The Hidden Dangers of Gifting to Family Members
As people get older and retire, many express an interest in gifting to younger family members and sharing their savings with those who need help. A common misunderstanding about gifting stems from the IRS annual gift exclusion. Many of my clients correctly identify that any individual may make an annual gift of up to $15,000.00 to another individual, free of tax consequences.
However, I advise clients to also consider the consequences of gifting from an asset protection standpoint. Many seniors look to qualify for Medicaid if they require long-term care in a nursing home facility. What they will find is that the IRS and Medicaid have very different rules.
Medicaid is a federal program, administered locally on the county level in New York by each county’s respective Department of Social Services. When an individual applies for Medicaid, the county typically flags transfers of $2,000.00 or greater. (This number may vary by region.) This means that if an individual took advantage of the IRS gift exclusion and made annual gifts of up to $15,000.00 to various family members, their Medicaid eligibility could be severely impacted.
Gifting comes in many forms that are not always as obvious as a check or electronic bank transfer. Medicaid applicants can face penalties for anything other than money spent directly on themselves. Paying for college tuition for grandchildren, paying off others debts or credit card bills, and placing a child’s name on a property deed are just some of the many examples of gifts.
Gifts and related transfers are clear after a five year look-back period. For example, someone applying for nursing home care beginning in March 2019 would not have to answer about any money he/she transferred prior to March 2014. Having made prior gifts or transfers within the past five years does not necessarily disqualify an individual from receiving benefits but it can result in a delay of coverage that is directly proportionate to the amount of money gifted. In other words, an applicant won’t necessarily be denied by Medicaid for prior gifting, but their coverage could start months after it is required. In the meantime, the individual will rack up bills at the private pay rate for the nursing home (often up to $15,000.00 per month), and the nursing home could take legal action to enforce this debt.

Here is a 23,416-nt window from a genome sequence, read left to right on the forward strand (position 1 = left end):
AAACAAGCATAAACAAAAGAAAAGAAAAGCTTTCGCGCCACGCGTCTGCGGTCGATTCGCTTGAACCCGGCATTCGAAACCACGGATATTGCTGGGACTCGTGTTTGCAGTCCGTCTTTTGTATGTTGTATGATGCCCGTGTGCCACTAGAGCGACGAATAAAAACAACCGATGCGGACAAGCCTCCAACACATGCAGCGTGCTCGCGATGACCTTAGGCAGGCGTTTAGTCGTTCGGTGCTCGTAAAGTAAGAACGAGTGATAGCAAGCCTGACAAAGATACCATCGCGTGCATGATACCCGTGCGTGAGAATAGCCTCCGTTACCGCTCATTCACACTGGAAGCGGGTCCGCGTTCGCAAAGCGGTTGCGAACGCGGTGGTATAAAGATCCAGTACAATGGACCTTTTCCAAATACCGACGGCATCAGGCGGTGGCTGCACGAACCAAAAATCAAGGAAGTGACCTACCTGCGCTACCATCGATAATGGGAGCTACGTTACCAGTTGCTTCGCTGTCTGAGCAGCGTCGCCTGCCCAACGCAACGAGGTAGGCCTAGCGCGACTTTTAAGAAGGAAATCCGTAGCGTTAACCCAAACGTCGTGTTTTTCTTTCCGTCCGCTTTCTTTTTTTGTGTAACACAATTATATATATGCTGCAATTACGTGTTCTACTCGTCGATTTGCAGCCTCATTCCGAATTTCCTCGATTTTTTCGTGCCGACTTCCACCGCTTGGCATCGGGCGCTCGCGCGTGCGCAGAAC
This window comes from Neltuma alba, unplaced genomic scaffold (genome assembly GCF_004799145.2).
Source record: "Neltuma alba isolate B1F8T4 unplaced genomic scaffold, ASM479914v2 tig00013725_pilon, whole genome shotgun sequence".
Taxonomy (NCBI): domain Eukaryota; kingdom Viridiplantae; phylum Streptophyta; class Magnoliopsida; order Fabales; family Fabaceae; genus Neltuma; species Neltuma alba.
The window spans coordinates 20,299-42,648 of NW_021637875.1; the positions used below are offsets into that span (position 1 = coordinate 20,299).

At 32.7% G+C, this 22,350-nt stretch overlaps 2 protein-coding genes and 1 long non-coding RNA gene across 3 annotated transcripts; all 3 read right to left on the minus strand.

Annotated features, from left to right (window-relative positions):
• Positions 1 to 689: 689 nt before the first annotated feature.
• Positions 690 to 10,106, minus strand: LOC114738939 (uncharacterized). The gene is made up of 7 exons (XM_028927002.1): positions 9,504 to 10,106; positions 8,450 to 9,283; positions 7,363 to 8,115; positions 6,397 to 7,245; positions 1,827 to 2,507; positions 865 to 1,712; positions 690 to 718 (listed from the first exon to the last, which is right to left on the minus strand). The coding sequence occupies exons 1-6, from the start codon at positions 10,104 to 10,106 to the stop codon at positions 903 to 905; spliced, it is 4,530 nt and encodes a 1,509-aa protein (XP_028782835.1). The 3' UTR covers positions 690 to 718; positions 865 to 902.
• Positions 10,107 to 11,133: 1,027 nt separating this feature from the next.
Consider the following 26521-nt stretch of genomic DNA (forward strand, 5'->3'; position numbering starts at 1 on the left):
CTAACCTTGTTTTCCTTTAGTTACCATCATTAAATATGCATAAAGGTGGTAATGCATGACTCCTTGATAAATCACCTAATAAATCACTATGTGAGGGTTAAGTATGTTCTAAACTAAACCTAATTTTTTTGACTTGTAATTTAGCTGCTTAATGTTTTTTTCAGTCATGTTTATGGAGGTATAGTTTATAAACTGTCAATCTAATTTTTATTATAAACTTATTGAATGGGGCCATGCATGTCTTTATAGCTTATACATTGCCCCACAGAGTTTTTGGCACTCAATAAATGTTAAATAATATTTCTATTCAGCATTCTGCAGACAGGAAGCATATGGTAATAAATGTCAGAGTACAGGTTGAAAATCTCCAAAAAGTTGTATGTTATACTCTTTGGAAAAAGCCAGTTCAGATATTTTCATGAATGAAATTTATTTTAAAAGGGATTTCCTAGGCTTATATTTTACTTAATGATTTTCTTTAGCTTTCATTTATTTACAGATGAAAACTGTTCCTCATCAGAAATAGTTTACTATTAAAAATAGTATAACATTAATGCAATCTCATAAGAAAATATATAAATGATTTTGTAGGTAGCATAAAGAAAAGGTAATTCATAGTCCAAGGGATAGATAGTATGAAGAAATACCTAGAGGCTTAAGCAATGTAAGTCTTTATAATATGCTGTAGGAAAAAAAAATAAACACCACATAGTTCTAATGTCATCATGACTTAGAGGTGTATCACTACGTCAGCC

If you are going to gift or transfer money or assets to your family, the best time to do so is while you are still reasonably young and in good health. No one can predict exactly if or when he/she may require long-term care but if you make transfers early you have a good chance of clearing the look-back period. It is always advisable for seniors to be cautious. Once the gift or transfer is made, the recipient may not be able to pay the money back in the even that Medicaid is required. Rarely do children and other family members realize that the money they are receiving could hurt their parents’ chances of receiving much-needed Medicaid coverage down the line.
As an alternative to gifting assets, clients may want to consider estate planning vehicles, such as Medicaid Asset Protection Trusts. After assets spend five years in these specialized trusts, they clear the Medicaid look-back period. Unlike with a gift, money in the trust cannot be lost or spent by third parties. Therefore, if you do need a nursing home less than five years after making the trust, there are ways to go back to square one and undo the trust transfer. That said, if you live healthily past five years from the creation and funding of the trust, and family members are still in need of money, you could use the trust’s specialized “power of appointment” to gift assets to the beneficiaries.
For some families, gifting is a necessity. Medicaid eligibility is not always foremost on seniors’ minds when they have a child or grandchild in need. But it is always a good idea to consult an elder law attorney before making a large transfer of money. An accountant may give the greenlight as there might not be any tax implications. But an attorney who concentrates in Medicaid can talk to you and your family about the long-term implications of transferring money. The attorney may be able to help you explore further options, such as structuring the transfer as a loan instead of a gift, or at the very least, he/she can help your family understand the long-term implications of making such a transfer and help you formulate an action plan for what do if you do not clear the five year look-back period.